Cubesat Autonomous Rendezvous & Docking Software
PI: Glenn Lightsey
University Of Texas
NASA Partner: Johnson Space Center

This task creates spacecraft mission manager software to autonomously (i.e., without direct human operator intervention) maneuver a cubesat’s orientation and position relative to another vehicle in a proximity rendezvous and docking scenario from an initial distance of 1 km to a close in distance of 1 m. The algorithms are tailored for the unique resource and actuation limitations of a cubesat operating in low Earth orbit. The software will be demonstrated in real-time in the lab using an embedded microprocessor system that has cubesat flight heritage.

Radiation Tolerant, FPGA-based Smallsat Computer System
PI: Brock LaMeres
Montana State University
NASA Partner: Goddard Space Flight Center
› NASA taps MSU project for next phase in building space computer technology

The goal of this project is to mature the technology readiness of a radiation tolerant smallsat computer system for a subsequent orbital flight demonstration. The system is implemented with commercial off-the-shelf (COTS) field-programmable gate arrays (FPGAs) to provide space-computing performance that improves upon existing radiation hardened processors. Commercial FPGAs are now yielding acceptable levels of total ionizing dose immunity due to the thinning of gate oxides and relative deepening of isolation trenches. If a single event effect mitigation strategy can be implemented on COTS FPGAs, then reliable, high performance space computing can be accomplished at a fraction of the cost of existing radiation hardened processors.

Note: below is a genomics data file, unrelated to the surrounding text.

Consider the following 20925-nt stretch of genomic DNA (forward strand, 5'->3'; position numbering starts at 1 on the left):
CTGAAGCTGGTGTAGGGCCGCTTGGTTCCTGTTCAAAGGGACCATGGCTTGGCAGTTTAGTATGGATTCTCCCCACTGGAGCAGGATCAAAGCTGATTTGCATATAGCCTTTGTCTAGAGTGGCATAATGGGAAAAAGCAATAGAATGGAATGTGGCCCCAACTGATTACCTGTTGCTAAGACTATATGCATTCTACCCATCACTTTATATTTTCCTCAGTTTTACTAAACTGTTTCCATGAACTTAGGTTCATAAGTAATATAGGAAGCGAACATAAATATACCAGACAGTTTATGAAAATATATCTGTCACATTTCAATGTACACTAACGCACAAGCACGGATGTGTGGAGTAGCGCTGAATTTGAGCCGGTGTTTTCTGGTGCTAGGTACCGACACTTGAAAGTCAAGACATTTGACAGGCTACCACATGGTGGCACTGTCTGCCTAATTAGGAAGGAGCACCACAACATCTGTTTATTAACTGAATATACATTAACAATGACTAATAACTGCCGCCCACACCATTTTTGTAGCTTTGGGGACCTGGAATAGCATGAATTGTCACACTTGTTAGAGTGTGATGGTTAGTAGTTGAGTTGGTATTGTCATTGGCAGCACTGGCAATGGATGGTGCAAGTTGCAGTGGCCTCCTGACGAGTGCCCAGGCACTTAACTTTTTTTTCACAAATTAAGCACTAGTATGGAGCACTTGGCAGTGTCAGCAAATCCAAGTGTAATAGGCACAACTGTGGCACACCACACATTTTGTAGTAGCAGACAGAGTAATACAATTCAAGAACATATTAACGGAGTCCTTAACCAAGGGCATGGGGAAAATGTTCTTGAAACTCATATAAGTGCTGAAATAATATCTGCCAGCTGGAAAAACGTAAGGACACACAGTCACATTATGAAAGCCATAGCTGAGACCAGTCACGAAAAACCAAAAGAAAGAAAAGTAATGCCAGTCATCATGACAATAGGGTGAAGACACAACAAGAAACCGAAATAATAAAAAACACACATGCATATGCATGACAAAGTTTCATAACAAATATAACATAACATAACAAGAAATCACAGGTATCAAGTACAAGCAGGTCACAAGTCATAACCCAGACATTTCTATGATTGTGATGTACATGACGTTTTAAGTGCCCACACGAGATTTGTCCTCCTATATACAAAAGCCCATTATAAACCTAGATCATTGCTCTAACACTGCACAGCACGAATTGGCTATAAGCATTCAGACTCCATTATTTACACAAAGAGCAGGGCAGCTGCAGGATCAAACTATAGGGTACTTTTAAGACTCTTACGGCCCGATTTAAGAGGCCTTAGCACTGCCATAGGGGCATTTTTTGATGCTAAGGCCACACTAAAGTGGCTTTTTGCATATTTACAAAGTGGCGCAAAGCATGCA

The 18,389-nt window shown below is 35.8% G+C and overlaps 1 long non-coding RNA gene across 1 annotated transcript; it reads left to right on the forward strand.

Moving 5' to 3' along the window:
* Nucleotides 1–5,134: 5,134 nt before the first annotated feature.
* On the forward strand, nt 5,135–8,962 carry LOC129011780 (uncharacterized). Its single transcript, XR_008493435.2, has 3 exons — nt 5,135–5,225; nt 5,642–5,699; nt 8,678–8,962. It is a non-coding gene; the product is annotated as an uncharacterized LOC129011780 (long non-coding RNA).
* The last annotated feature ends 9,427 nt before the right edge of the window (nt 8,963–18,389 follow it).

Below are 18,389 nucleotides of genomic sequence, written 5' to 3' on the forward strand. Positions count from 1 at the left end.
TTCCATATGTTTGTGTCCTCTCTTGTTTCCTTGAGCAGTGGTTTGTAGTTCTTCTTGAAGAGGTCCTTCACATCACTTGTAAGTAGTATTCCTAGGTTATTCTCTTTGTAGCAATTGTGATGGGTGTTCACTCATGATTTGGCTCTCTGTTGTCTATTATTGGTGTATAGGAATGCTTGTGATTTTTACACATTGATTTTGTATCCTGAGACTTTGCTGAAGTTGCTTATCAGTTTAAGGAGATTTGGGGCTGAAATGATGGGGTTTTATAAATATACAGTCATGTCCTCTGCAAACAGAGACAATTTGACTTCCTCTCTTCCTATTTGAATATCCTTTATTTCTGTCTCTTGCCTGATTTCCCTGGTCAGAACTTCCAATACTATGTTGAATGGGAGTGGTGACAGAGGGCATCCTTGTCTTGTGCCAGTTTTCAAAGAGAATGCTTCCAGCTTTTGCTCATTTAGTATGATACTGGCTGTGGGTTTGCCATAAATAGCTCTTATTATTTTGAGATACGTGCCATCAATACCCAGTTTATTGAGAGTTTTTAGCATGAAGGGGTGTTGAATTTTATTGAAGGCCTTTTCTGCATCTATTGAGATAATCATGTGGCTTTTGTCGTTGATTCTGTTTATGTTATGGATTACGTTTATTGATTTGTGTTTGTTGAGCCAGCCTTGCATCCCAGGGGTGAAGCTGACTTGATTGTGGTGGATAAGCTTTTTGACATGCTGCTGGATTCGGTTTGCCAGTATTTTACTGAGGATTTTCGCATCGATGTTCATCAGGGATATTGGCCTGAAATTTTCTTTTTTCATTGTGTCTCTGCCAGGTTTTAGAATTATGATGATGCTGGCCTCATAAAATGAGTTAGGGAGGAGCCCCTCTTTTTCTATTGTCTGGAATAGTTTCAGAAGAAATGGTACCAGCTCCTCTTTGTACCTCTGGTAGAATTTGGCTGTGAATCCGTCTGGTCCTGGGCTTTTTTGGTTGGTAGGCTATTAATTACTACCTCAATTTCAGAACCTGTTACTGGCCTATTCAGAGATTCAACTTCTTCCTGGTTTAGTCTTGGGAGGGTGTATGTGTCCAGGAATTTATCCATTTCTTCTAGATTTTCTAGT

An Integrated Precision Attitude Determination and Control System
PI: Norman FitzCoy
University Of Florida
NASA Partner: Langley Research Center
› NASA enlists UF faculty to develop small satellite technology
› NASA partners with UF for $200,000 satellite research project

Rapid retargeting and precision pointing is an enabling technology for small satellites. The objective of this effort is to transition an integrated precision attitude determination and control system from technology readiness level 3 to 5, using enhanced star tracker technology for attitude knowledge and second generation miniaturized control moment gyroscopes (CMGs) for attitude control. One of the innovations of the enhanced star tracker technology is to enable precision attitude knowledge during rapid slew maneuvers. Utilizing existing commercial off-the-shelf technology and novel algorithms, the CMGs innovatively operate in CMG-mode for rapid retargeting and in reaction wheel-mode for precision pointing.


Propulsion System and Orbit Maneuver Integration in Cubesats
PI: Jennifer Hudson